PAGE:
Yes, I told my father that before I started my training, I would like to study abroad. However, tantalized by all the enjoyment in the U.S. such as nightclubs and museums, I asked my father if I could continue my training there. And boy, was I scolded (chuckles).
―Did your view on sushi alter after this experience?
Yes, I learned quite a lot from this experience. I decided to use worldwide ingredients. 80% of my cuisine sticks to Edomae tradition and I try creative things for the remaining 20%.
―After returning, you started training in Yoshino. In your training, did you make sushi?
I wasn’t allowed to. I cleaned the restaurant for many hours and observed. The restaurant had two floors: the first floor is the kitchen and the second floor is for the customers. I was never allowed to set my feet on the second floor.
―Was your training like that for two whole years?
For the most part. After finishing the training at Yoshino, I started training at my father’s restaurant in Kojimachi. Even under my father, I was not allowed to do a thing for a year. After a year, I was permitted to use leftovers for practice.
―So your training at Kojimachi was like that?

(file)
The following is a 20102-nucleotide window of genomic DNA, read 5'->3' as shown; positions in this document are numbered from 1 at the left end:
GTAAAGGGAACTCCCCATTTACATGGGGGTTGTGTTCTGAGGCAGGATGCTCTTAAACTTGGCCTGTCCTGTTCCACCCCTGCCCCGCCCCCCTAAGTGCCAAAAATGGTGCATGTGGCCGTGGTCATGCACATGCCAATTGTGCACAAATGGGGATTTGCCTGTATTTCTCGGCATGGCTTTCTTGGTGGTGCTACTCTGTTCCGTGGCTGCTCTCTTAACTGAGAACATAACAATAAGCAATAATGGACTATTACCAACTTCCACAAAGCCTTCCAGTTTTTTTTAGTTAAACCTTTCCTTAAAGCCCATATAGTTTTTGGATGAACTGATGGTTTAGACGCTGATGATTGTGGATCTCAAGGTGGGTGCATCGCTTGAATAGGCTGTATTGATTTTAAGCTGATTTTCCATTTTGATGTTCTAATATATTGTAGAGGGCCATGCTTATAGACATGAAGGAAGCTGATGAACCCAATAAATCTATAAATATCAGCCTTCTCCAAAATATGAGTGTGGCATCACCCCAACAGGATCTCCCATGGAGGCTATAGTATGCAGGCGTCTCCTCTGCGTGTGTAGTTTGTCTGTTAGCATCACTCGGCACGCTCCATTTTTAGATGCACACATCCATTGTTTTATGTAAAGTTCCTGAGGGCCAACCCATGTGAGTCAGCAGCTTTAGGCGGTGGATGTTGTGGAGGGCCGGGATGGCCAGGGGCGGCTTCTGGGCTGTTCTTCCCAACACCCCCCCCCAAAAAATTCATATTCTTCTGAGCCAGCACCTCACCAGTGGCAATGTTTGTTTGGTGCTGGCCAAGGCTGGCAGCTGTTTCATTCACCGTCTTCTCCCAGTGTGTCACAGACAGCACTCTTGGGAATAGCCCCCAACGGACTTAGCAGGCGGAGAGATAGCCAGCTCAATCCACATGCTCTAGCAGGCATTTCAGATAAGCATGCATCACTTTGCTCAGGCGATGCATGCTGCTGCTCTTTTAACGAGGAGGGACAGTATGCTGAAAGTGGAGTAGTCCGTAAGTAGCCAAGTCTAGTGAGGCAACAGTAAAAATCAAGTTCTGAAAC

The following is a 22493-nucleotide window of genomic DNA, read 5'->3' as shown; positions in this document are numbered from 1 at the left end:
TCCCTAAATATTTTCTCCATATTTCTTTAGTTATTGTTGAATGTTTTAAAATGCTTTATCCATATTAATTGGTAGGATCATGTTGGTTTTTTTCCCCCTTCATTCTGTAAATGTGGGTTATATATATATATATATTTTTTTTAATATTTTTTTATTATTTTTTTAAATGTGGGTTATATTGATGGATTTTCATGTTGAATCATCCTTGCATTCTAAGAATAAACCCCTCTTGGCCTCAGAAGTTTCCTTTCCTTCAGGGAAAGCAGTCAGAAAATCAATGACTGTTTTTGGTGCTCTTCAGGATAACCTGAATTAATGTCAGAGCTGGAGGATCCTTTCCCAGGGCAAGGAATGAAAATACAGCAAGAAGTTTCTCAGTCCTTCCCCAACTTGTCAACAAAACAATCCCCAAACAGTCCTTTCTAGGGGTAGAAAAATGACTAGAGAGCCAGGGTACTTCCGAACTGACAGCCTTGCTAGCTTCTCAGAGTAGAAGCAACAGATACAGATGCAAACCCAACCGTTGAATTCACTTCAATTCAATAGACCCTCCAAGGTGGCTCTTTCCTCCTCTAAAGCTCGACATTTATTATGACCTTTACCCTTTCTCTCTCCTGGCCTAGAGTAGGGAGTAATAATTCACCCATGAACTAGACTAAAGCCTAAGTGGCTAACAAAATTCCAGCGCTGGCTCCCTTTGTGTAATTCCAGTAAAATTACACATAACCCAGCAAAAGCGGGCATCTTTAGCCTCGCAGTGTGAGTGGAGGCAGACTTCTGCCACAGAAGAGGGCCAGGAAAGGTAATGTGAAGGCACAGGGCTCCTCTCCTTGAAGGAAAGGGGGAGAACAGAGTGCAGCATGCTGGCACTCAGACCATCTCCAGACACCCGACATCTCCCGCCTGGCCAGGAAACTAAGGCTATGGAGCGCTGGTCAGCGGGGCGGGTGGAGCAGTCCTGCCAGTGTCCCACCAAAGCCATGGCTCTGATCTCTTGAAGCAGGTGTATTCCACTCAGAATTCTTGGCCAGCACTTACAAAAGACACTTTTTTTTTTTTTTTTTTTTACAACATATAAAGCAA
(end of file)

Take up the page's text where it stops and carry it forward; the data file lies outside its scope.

Yes. In Kojimachi, I was never allowed to serve sushi to my guests. After moving to Ginza, I made vinegared rice (shari) and started serving that to the guests for the first time. During that time, my father fell ill. Therefore, I started to feel responsible for the restaurant.
The Death and Legacy of the Sushi Master
―Your father passed away one year after relocating the restaurant from Kyoto to Ginza, Tokyo. How did you cope with that?
My father, who was my role model, has passed away, and I felt I had more to learn from him. I’ve realized that the real training had just begun. Out of their worries, the regular customers we had in Kyoto had visited my restaurant.
―You had the support of your father’s guests.
Yes. Not only that, the sushi chefs who worked under my father in Kyoto kindly told me to reach them anytime when needed. Actually, I asked them many times and learned a lot of things.
The Characteristic of Chef Aoki’s Sushi
―What is the characteristic of your sushi?
I constantly procure the best-quality fish. Even in days when the guests do not come, I stick to that rule.
―Amazing! How about your vinegared rice?
The way I make the vinegared rice is quite simple. I don’t use red vinegar for my rice, and I serve rather stiff and body-temperature sushi. I use rice from Niigata Prefecture, as their rice is tasty even when it’s cold. Most sushi restaurants do not use Niigata rice, but vinegared rice is in the best quality when it is neither hot nor cold. That’s why Niigata rice is great with sushi.
Message to the Guests
―From the sushi master’s view, do you have any manners that you want the guests to know about?
The guests should not enter with the smell of perfumes and cigarettes. Plus, I would like the guests to maintain the appropriate relationship―not too friendly. My father taught me never to be too friendly with the guests and to maintain a chef-customer relationship.